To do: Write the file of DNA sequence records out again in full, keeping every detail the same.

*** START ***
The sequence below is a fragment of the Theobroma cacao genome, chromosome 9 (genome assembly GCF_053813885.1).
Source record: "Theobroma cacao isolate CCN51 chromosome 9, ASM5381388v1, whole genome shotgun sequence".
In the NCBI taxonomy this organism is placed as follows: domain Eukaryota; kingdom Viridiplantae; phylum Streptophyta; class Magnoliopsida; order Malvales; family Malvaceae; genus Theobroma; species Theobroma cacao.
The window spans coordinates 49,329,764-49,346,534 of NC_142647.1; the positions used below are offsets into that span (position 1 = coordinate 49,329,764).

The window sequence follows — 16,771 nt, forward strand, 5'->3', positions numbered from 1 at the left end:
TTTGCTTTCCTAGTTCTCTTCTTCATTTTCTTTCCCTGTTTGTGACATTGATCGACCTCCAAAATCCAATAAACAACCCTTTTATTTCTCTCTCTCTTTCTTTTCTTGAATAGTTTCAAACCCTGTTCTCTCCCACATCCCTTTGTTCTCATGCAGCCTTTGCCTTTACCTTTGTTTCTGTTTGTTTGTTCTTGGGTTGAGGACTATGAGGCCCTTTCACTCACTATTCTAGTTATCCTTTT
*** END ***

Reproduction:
The sequence below is a fragment of the Theobroma cacao genome, chromosome 9 (genome assembly GCF_053813885.1).
Source record: "Theobroma cacao isolate CCN51 chromosome 9, ASM5381388v1, whole genome shotgun sequence".
In the NCBI taxonomy this organism is placed as follows: domain Eukaryota; kingdom Viridiplantae; phylum Streptophyta; class Magnoliopsida; order Malvales; family Malvaceae; genus Theobroma; species Theobroma cacao.
The window spans coordinates 49,329,764-49,346,534 of NC_142647.1; the positions used below are offsets into that span (position 1 = coordinate 49,329,764).

The window sequence follows — 16,771 nt, forward strand, 5'->3', positions numbered from 1 at the left end:
TTTGCTTTCCTAGTTCTCTTCTTCATTTTCTTTCCCTGTTTGTGACATTGATCGACCTCCAAAATCCAATAAACAACCCTTTTATTTCTCTCTCTCTTTCTTTTCTTGAATAGTTTCAAACCCTGTTCTCTCCCACATCCCTTTGTTCTCATGCAGCCTTTGCCTTTACCTTTGTTTCTGTTTGTTTGTTCTTGGGTTGAGGACTATGAGGCCCTTTCACTCACTATTCTAGTTATCCTTTT